Atidé didn’t actually believe him, but he thought, “What harm could it possible do?”, and nodded again, but two weeks later nothing yet had changed. The only thing that was different now was that the first wife of his father’s elder brother, with whom he stayed, did not let him play with the children of her younger co-wife anymore. Atidé had always fooled around with the three tall boys and their cute baby sister. Only sometimes he had joined the games of the first-wife’s only child, Rèmílékun Ojútelégàn. Knowing that Rèmílékun Ojútelégàn had passed away only a few weeks ago, he wondered if this was the reason why his aunt kept such a strict eye on him. Nobody knew of what he had died, especially since he had been such a strong kid due to his mother’s excellent care, and maybe she feared now that the same might happen to her nephew. On the other hand, his aunt had never liked seeing him hanging around her co-wife’s children too much. She had always preferred that he played with her son who -and Atidé still wondered why- had not been liked very much by his half-brothers.
Days afterwards, he was to find out the reason behind his aunt’s order, overhearing a conversation when everybody probably thought that he was already deep asleep. He heard the furious voice of his aunt agitating against her younger co-wife. Puzzled, he noticed that she called her “grandmother”, till he remembered that this was just another label for a witch. Then he heard that his other aunt actually just was being blamed for her husband’s misfortune as well as for the barrenness of his first wife and the mysterious death of her only child. At once Atidé was wide awake and almost without his own will stepped towards her protection, “That’s not true! Ìyá Adébólá is a very kind woman; she would never do anything like that!” but he was just a child, so nobody paid him attention in this matter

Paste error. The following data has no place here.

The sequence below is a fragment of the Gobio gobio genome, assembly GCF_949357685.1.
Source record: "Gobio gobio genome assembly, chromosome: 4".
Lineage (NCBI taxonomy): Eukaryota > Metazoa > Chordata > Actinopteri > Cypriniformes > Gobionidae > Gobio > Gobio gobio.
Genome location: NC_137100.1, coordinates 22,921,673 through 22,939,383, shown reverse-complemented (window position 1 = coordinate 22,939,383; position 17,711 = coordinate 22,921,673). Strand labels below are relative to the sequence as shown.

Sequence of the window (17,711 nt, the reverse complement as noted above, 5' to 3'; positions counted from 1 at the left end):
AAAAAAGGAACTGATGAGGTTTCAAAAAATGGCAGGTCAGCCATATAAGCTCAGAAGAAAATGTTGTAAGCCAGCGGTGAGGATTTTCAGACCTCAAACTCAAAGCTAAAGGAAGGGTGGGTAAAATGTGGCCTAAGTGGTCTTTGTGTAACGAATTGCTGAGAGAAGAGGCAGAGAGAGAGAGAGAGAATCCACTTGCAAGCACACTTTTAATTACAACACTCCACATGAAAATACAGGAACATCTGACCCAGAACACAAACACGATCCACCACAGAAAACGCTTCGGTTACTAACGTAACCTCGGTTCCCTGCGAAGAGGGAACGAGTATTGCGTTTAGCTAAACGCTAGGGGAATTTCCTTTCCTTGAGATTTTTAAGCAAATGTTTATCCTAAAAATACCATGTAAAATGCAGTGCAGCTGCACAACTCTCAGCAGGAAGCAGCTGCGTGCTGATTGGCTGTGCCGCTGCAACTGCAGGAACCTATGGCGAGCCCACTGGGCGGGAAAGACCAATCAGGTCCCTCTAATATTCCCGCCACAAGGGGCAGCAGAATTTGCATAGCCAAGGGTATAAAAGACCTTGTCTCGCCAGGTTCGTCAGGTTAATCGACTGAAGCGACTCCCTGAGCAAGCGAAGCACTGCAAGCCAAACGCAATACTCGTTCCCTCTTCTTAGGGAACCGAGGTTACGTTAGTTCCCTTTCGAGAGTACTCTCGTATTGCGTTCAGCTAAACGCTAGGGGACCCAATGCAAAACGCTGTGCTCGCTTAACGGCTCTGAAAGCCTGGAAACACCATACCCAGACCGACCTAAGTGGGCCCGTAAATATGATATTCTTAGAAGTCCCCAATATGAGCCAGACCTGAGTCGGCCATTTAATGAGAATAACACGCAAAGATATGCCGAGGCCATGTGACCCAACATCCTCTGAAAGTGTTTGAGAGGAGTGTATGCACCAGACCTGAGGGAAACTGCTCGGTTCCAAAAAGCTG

A couple of weeks later, Atidé returned to England and nobody had mentioned the topic again before his departure, but his parents who called home every once in a while told him what happened next in his uncle’s compound. In this way it was, Atidé got to know that his aunt, the one who had been accused of witchcraft by her senior co-wife, actually had left. Atidé did not know whether it was because the family had driven her out or because she could not stand the nagging of the other woman anymore. Anyway, shortly afterwards, his uncle’s first wife become pregnant again and even before one could see her belly grow, her husband had succeeded being employed in an important position. Atidé was not sure whether to take it as a coincidence or as the proof of ìyá Adébólá’s guilt. Nevertheless from that day on he cherished a habit he had learned from his experience with the babaláwo and to which he still hold on many years later, when his uncle led his company’s strand in Ìbàdàn, and it was this one: When ever Atidé had a problem he opened his purse, took out some money and told it all to the queen who with her golden smile seemed to get him through all the trouble life was giving him.
Awolalu, J.O. (1979) Yoruba Beliefs and Sacrificial Rites. London, Longman.
Barber, Karin and Akin Oyetade (1999) Yorùbá wuyì. London: Hakuna Matata Press.
Simpson, G.E. (1980) Yoruba Religion & Medicine in Ibadan. Ibadan: Ibadan University Press.